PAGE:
By Shari Prymak

2017 Hyundai Ioniq - The Hyundai Ioniq may be a modern electrified vehicle, but one of the most important things to know about it is that it’s very good at being just a car. Unlike, say, the Toyota Prius, which flaunts its hybrid status with its unique, over-the-top styling, the Ioniq is content with blending into the herd and not shouting about its electrified underpinnings. This is a regular everyday hatchback that just so happens to be powered by electrons.

The sense of normalcy extends to the interior, where, instead of fancy giant tablet-like screens and touch-sensitive controls, you’ll find simple to use buttons and knobs and an intuitive touchscreen. Tesla fans probably won’t be impressed, but for those making the leap from a conventional gas-powered vehicle with traditional controls, the transition to the Ioniq will be an effortless one. There’s also a reasonable amount of space for four to sit comfortably, or five in a pinch, as well as a spacious cargo area behind the foldable seatbacks. There’s also a storage space between the front seats that can accommodate a small handbag, which is a nice touch.

One of the things that makes the Ioniq somewhat unique is the fact that it comes in three different forms. Depending on your budget and/or preference, you can get an Ioniq as a regular hybrid, a plug-in hybrid, or a fully electric vehicle. Most rivals only offer one or two of those at most. I tested the full EV version, which passes on the 1.6L gasoline engine and 7-speed dual-clutch transmission used in the other two models, and instead relies solely on an electric motor and battery pack.

hyundai ioniq

Like most other electric vehicles, the Ioniq is a remarkably refined car. The drivetrain is silent and buttery smooth at just about any speed, with just enough power for navigating city streets and merging onto highway onramps. I also dig the paddle shifters behind the steering wheel which control the level of regenerative braking used for charging the battery. Level 1 is perfect for highway drives where coasting is more desirable, whereas Level 3 works well for congested city commutes where it makes sense to use the one-pedal driving technique to help charge the car.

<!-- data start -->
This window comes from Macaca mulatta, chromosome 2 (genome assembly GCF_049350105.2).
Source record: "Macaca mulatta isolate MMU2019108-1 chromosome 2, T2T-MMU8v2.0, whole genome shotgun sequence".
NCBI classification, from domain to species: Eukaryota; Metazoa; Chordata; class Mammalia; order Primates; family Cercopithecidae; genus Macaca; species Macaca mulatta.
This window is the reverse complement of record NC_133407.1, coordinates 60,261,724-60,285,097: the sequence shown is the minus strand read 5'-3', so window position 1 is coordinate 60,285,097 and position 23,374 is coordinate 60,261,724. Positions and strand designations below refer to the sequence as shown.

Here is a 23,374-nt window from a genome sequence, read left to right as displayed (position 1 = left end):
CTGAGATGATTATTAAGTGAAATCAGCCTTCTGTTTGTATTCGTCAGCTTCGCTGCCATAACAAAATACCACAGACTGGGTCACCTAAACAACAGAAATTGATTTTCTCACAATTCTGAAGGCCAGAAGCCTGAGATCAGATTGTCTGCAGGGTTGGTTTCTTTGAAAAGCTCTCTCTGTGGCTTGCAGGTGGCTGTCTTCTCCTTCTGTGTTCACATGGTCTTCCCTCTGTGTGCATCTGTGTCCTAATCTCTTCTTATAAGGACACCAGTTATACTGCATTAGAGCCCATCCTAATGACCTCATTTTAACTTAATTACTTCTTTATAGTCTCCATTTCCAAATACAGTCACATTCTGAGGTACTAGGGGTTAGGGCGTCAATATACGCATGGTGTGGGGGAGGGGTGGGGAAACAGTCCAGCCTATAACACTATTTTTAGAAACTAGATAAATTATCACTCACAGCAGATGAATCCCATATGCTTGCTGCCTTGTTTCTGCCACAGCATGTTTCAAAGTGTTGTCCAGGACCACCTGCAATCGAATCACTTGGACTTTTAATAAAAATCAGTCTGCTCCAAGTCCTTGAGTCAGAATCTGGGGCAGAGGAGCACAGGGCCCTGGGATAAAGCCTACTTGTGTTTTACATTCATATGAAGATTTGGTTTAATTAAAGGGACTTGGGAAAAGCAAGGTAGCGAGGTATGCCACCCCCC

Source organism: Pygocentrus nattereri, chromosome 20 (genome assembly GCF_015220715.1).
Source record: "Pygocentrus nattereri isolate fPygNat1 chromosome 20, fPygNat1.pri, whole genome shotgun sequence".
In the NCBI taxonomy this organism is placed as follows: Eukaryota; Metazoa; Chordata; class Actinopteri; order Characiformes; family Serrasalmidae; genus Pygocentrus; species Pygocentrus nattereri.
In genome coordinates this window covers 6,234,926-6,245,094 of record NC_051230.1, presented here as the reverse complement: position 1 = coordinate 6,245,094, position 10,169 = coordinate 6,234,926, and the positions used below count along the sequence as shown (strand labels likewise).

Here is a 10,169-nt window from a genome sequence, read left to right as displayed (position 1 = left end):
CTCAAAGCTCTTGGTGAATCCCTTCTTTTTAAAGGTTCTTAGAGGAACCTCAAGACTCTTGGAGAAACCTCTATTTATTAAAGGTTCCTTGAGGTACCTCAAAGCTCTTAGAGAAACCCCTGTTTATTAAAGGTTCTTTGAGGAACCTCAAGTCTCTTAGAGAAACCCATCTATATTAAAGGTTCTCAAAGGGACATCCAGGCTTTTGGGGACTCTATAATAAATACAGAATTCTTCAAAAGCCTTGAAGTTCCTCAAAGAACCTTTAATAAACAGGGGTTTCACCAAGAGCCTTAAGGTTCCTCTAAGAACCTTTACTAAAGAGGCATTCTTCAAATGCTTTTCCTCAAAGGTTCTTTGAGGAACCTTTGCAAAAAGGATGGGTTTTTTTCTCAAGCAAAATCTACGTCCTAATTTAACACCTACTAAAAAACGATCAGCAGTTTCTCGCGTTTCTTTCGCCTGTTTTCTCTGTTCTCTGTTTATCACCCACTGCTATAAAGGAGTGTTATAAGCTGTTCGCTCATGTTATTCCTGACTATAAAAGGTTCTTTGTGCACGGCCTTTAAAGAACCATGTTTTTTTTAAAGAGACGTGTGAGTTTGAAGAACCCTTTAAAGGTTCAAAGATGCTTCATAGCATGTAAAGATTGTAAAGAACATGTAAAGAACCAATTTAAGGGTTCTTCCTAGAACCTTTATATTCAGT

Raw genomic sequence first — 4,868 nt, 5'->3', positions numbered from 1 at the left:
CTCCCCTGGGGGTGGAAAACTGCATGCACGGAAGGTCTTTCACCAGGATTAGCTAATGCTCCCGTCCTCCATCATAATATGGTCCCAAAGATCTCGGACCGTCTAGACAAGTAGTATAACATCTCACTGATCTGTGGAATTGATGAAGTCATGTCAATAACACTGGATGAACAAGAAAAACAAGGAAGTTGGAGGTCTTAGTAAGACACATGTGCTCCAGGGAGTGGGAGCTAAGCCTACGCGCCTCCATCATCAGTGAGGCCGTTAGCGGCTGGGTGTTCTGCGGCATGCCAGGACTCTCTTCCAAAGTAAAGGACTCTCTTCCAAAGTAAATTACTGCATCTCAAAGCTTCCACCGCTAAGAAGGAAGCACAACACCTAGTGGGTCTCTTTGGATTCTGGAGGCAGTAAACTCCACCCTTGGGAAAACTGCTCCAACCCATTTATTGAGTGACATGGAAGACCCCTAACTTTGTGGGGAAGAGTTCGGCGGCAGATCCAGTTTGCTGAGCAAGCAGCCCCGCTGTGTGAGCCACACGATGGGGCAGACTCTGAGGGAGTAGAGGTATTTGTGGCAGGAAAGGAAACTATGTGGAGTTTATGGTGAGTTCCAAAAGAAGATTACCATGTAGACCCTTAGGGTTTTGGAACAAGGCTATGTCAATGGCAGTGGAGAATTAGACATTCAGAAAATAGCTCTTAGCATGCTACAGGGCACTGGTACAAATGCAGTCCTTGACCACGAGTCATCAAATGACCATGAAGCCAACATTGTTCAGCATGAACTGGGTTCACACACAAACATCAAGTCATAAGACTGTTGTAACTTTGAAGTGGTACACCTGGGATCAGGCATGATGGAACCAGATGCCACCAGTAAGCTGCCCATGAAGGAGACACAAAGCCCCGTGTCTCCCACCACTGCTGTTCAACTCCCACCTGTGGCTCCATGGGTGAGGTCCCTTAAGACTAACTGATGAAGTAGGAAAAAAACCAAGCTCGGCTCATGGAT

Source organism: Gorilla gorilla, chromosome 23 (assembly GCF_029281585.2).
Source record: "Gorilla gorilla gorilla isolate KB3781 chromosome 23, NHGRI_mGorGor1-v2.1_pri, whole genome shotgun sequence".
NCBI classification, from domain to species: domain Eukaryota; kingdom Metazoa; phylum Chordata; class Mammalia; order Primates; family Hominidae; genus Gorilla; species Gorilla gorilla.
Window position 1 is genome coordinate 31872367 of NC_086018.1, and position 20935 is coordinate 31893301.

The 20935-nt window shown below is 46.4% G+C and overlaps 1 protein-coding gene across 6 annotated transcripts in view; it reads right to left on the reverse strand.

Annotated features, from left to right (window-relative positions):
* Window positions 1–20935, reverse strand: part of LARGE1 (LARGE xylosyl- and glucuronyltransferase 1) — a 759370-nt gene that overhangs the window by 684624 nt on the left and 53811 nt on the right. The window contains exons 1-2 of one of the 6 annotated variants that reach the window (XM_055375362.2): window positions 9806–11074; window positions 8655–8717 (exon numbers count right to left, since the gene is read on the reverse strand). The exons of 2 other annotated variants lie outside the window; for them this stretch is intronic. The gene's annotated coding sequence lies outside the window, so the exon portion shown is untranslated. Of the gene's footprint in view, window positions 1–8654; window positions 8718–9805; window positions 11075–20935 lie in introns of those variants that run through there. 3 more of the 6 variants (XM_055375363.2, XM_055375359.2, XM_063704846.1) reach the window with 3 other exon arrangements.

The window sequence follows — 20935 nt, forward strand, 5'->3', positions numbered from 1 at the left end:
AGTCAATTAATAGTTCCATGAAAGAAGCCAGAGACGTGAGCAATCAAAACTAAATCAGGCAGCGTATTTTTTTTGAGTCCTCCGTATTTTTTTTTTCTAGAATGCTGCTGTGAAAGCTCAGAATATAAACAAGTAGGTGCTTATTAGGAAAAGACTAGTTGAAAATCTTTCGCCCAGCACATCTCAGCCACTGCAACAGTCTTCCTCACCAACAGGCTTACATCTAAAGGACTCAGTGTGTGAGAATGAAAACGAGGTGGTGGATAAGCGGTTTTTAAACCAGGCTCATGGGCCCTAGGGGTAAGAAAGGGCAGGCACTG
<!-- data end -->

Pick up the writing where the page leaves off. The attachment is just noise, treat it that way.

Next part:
The biggest issue with the Ioniq EV is the total driving range, which maxes out at only 200 kilometres. That’s significantly less than what you get from the Chevrolet Bolt or Tesla Model 3, which can go up to 350-400 kilometres. Yes, with a starting MSRP of $35,649 before government incentives, the Ioniq is a lot cheaper than those two, but it’s no cheaper than a Nissan Leaf, which has a greater range of up to around 250 kilometres, as well as the benefit of two generations of refinement and a proven track record. The provincial incentive in Ontario is $14,000, which brings the price down into the low 20s.

Given the range limitations of the EV model, the Plug-in Hybrid, or even regular Hybrid models might make more sense to more people. The Hybrid has a starting MSRP of $24,299 and maxes out at $31,749 with every option. The Toyota Prius, by comparison, ranges from $27,190 to $30,425. The Prius also has a well-established reputation with proven low running costs, top-notch reliability, and excellent resale value. What the Ioniq has going for it is the available Plug-in Hybrid model, which has around 40 kilometres of electric range before running on gas, and, here in Ontario, undercuts the price of the Hybrid model thanks to the provincial incentives. That makes it a strong option against both hybrid and conventional hatchback alternatives.

The Ioniq isn’t meant to break new ground on the electrified vehicle front, but it is a well thought out hatchback that does normal tasks very well. Its conventional styling and easy-to-use controls should suit the tastes of those who can’t be bothered with gimmicks and just want a proper car that’s affordable and efficient. A class-leading warranty doesn’t hurt either. The Ioniq is proof that the transition to electrified vehicles doesn’t have to be dramatic and scary. It can be more of what we’re used to, only with fewer visits to the gas station.